“I became interested because I wanted an opportunity to use this class to elevate beyond high school and into the real world, while working with a client and mentor. I relish the opportunity to work with organizations outside of school,” said Ram Ramkumar.
After completing the capstone, students are awarded a grant to cover their application fee into the local chapter of PMI, as well as their PMI test, and are offered access to testing software and test preparation books. The local chapter allows for students to continue using PMI skills outside of high school and the chance to get involved with local businesses.
The FLiPM program is expected to expand, and Norris says this year was full of successes.
“My hope is that each year we will be able to continue this program through grants and be able to help facilitate other schools in Henrico. It makes me happy to be able to say we are really providing a valuable resource of well prepared workers as students graduate,” she said.
FLiPM and Henrico Education Foundation, along with the Central Virginia Chapter of PMI are rewarding a student with a $2,500 scholarship as well as title of "Student Project Manager of the Year" at a celebratory dinner held at the Federal Reserve Building.
The Varina Ruritan Club hosted the winners of its 2014 Environmental Essay contest at its monthly meeting March 11 in Varina.
The contest, in its eighth year, was for the first time open to students in grades 3-5 at Varina Elementary School. (It previously was open to Sandston Elementary School students.)
The meeting included the winners, parents of the winners, Varina Elementary principal Mark Tyler and several teachers who were in charge of the contest at the school. > Read more.
For the fifth consecutive year, St. Christopher’s and Benedictine will play a varsity baseball game at Glen Allen's RF&P Park as part of a fundraising effort for the River City Buddy Ball program.
The game will take place Saturday, April 12, at 7 p.m., and the teams hope to raise $3,000 through donations, raffles and other efforts. Admission to the game is free, but fans who attend are asked to donate funds for the Glen Allen Youth Athletic Association's Buddy Ball program, which enables disabled children and teens to play baseball. > Read more.
The Henrico Division of Recreation and Parks will dedicate the Highland Springs Little League Majors Field in memory and honor of Rev. Robert “Bob” L. Spears, Jr., on April 12 with a ceremony at the field at 8 a.m.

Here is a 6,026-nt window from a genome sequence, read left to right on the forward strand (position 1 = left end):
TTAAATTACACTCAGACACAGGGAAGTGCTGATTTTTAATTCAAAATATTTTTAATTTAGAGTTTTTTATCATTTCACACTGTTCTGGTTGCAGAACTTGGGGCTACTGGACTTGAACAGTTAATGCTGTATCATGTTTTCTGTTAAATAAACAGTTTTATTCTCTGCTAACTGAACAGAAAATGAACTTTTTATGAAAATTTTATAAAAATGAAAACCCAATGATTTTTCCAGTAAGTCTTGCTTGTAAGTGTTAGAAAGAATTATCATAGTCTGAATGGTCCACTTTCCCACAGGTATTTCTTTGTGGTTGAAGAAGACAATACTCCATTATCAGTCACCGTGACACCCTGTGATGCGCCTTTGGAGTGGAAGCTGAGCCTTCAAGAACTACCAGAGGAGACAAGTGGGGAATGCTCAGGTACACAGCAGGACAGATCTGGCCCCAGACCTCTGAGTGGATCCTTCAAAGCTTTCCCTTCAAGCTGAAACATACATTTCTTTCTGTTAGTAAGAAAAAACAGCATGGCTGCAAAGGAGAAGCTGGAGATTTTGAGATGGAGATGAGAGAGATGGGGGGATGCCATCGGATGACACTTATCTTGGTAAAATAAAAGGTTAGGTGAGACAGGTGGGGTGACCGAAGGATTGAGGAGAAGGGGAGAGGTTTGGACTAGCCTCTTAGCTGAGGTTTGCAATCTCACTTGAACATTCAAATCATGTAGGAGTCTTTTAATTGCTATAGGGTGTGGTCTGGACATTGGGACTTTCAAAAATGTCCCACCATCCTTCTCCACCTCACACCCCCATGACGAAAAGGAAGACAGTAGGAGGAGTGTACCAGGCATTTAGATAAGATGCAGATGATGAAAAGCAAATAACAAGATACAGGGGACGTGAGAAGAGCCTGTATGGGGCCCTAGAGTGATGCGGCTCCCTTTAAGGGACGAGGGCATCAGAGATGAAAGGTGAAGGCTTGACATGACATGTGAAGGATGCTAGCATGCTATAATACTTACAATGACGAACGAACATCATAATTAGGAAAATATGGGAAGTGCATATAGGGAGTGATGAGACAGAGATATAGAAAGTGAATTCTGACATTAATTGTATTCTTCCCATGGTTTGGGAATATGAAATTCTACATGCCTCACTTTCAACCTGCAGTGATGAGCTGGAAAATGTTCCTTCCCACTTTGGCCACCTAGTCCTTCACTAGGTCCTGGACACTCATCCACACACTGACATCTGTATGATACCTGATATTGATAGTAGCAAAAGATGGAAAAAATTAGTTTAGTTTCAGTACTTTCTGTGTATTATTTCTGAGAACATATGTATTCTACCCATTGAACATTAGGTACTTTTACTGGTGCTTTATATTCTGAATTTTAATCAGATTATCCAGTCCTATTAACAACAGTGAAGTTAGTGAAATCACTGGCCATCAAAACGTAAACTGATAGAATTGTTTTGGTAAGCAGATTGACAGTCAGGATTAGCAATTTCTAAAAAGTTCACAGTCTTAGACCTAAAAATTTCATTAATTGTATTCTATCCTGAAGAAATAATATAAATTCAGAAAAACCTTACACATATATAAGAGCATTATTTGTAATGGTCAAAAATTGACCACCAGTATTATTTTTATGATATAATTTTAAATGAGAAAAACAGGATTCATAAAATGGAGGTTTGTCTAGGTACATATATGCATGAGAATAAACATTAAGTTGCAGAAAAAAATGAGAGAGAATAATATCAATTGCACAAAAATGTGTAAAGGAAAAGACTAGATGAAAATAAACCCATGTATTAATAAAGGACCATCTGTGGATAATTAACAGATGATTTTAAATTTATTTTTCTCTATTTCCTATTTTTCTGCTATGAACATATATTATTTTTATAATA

Spears served the league as a coach and volunteer for 30 years and was praised as a pioneer for equality. His “Finish strong” motto embodied ethical perseverance on the field and in life. > Read more.
Find out how your favorite dining establishments fared during their most recent inspections by the Virginia Department of Health. > Read more.
‘Muppets Most Wanted’ worthy of its franchise
Do Muppets sleep? It’s hard to say.
They don’t really eat (or breathe, as far as anyone can tell). And only occasionally do they have visible, functioning legs.
As far as anyone knows, sleeping might be off the table. And that makes it very hard to accuse the Muppets of sleepwalking through their latest feature, Muppets Most Wanted – even if that’s exactly what’s going on.
Jim Henson’s beloved creations were back in a big way after 2011’s The Muppets, with fame and fortune and even an Oscar, a first for the group (“Rainbow Connection” was nominated, yet somehow failed to collect at the ’79 ceremony). > Read more.
There’s no excuse for kids and families to not get out of the house this weekend! The Armour House and Gardens has an “Egg-celent Egg-venture” planned and Reynolds Community College will host the Reynolds Family Palooza. If you’re looking to give back to your community, Dorey Park will host Walk Like MADD and coordinators2inc will present the annual Kids Walk for Kids. And a special event for children with special needs will be on Sunday – the Caring Bunny will be at Virginia Center Commons. For all our top picks this weekend, click here! > Read more.